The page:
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      Restorative Qualities of and Preference for Natural and Urban Soundscapes

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          Abstract

          Psychological restoration in urban agglomerations has become a growing challenge. Although scientific proof of the significance of nature is irrefutable, an increase in built-up areas has led to a decrease in urban greenery. Thus, a growing need for restorativeness in urban surroundings has emerged. To investigate whether positively evaluated sonic environments, represented by natural and urban sounds, have comparable restorative qualities we conducted two studies. The aim of the first (Study 1) was to explore the restorative qualities of positively assessed natural and urban sounds. Participants ( N = 88) were asked to listen and to rate 22 recordings (each 1 min long) either from natural or urban environments. In the second (Study 2) we investigated whether positively evaluated sonic environments (natural and urban), demand for restoration (feeling relaxed or fatigued) and company (being alone or with a friend) affect the restorative qualities of natural and urban soundscapes. After reading assigned scenarios (feeling relaxed or fatigued; being alone or with a friend), participants ( N = 120) were asked to imagine a walk in presented sonic environments and to complete forms (one for each sonic environment) concerning the restorative qualities of given soundscapes (natural and urban). Top five recordings of natural and urban sonic environments were selected from Study 1 and combined into a 154-s soundtrack, to provide a background for the imagined walks in both settings. Our findings confirmed that natural sounds are perceived more favorably than urban recordings. Even when only the most positively assessed soundscapes were compared, nature was still perceived as being more restorative than urban areas. Company of a friend was found to be more beneficial in the urban surroundings, particularly when there was no need for restoration.

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          Most cited references43

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          More green space is linked to less stress in deprived communities: Evidence from salivary cortisol patterns

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            Recovery from job stress: The stressor-detachment model as an integrative framework

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              Directed Attention as a Common Resource for Executive Functioning and Self-Regulation.

              Research on executive functioning and on self-regulation have each identified a critical resource that is central to that domain and is susceptible to depletion. In addition, studies have shown that self-regulation tasks and executive-functioning tasks interact with each other, suggesting that they may share resources. Other research has focused specifically on restoring what we propose is the shared resource between self-regulation and executive functioning. Utilizing a theory-based natural environment intervention, these studies have found improvements in executive-functioning performance and self-regulation effectiveness, suggesting that the natural environment intervention restores this shared resource.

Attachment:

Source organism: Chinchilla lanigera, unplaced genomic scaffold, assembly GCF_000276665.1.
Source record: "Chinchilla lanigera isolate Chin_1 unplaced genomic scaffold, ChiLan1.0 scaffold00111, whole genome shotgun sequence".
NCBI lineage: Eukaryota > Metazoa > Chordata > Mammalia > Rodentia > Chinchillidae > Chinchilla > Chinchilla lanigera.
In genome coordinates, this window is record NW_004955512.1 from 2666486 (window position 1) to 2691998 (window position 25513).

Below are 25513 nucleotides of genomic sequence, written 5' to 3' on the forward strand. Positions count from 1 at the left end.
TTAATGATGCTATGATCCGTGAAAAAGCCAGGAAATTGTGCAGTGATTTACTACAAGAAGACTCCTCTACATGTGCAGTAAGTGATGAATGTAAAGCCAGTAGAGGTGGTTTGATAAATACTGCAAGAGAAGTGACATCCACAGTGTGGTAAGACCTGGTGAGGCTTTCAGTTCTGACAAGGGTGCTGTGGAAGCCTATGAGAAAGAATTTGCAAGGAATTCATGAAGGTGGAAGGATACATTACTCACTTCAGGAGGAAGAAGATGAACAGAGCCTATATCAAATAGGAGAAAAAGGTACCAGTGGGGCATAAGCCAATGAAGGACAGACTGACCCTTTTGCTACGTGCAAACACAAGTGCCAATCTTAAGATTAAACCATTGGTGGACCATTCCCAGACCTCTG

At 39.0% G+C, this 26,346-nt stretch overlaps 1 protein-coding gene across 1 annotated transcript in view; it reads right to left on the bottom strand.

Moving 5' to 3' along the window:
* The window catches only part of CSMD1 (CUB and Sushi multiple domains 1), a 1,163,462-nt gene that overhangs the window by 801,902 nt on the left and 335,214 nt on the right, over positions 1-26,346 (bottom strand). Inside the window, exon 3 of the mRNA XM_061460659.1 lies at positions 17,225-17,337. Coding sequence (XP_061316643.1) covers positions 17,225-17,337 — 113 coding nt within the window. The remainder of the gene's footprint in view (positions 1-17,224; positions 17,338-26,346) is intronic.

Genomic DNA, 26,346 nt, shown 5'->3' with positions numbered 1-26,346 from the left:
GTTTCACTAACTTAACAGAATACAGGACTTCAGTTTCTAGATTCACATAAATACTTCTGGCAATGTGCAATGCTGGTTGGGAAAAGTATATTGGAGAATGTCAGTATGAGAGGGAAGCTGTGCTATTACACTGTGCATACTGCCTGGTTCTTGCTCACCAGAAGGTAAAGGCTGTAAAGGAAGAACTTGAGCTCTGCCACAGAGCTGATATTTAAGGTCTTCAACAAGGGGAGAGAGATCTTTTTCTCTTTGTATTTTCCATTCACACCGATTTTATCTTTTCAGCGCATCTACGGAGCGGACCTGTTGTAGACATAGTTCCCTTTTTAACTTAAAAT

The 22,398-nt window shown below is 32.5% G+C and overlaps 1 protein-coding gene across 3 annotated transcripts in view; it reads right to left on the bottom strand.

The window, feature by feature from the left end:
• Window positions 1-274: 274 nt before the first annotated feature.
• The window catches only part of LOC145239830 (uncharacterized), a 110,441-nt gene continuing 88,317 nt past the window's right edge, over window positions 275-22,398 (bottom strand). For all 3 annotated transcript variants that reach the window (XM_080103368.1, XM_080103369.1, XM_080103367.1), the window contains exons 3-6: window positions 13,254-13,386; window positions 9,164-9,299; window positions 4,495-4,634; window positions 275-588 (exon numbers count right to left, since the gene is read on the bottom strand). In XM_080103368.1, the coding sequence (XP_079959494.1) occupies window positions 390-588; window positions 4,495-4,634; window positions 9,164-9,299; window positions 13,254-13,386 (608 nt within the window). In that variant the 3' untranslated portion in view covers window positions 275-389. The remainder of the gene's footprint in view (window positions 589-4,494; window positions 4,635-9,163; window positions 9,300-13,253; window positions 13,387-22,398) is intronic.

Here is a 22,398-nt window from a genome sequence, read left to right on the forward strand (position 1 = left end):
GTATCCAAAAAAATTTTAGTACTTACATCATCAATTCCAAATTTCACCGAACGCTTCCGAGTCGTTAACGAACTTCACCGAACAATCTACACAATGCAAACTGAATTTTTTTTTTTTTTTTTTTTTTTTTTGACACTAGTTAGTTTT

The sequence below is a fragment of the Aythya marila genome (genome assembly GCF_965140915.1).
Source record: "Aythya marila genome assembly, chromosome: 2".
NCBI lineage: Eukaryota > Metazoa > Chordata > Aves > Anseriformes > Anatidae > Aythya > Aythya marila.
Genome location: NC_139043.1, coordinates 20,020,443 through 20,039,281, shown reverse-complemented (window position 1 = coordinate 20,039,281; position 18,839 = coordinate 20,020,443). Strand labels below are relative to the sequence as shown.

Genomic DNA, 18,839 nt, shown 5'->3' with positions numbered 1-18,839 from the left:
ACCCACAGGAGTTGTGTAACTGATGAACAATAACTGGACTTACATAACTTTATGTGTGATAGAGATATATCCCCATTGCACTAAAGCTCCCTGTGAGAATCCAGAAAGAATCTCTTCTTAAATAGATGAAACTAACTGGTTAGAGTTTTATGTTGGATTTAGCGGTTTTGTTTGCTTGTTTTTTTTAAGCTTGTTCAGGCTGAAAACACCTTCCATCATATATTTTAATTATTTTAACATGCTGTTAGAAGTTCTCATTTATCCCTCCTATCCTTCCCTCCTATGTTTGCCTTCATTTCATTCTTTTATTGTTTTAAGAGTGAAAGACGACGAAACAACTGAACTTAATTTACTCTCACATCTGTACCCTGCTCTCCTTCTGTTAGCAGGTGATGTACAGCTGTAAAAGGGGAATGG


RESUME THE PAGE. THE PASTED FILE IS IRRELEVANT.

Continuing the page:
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                Author and article information

                Contributors
                Journal
                Front Psychol
                Front Psychol
                Front. Psychol.
                Frontiers in Psychology
                Frontiers Media S.A.
                1664-1078
                04 October 2017
                2017
                : 8
                : 1705
                Affiliations
                Wrocław Faculty of Psychology, SWPS University of Social Sciences and Humanities , Wrocław, Poland
                Author notes

                Edited by: Stephan Barthel, University of Gävle, Sweden

                Reviewed by: Helena Nordh, Norwegian University of Life Sciences, Norway; Tony Peter Craig, James Hutton Institute, United Kingdom

                *Correspondence: Paulina Krzywicka, pkrzywicka@ 123456st.swps.edu.pl

                This article was submitted to Environmental Psychology, a section of the journal Frontiers in Psychology

                Article
                10.3389/fpsyg.2017.01705
                5632731
                29046653
                e292a609-40b2-4e8c-8760-dfc5c860d527
                Copyright © 2017 Krzywicka and Byrka.

                This is an open-access article distributed under the terms of the Creative Commons Attribution License (CC BY). The use, distribution or reproduction in other forums is permitted, provided the original author(s) or licensor are credited and that the original publication in this journal is cited, in accordance with accepted academic practice. No use, distribution or reproduction is permitted which does not comply with these terms.

                History
                : 22 March 2017
                : 19 September 2017
                Page count
                Figures: 2, Tables: 2, Equations: 0, References: 61, Pages: 13, Words: 0
                Categories
                Psychology
                Original Research

                Clinical Psychology & Psychiatry
                restoration,restorative qualities,sounds,sonic environment,natural soundscapes,urban soundscapes,preference

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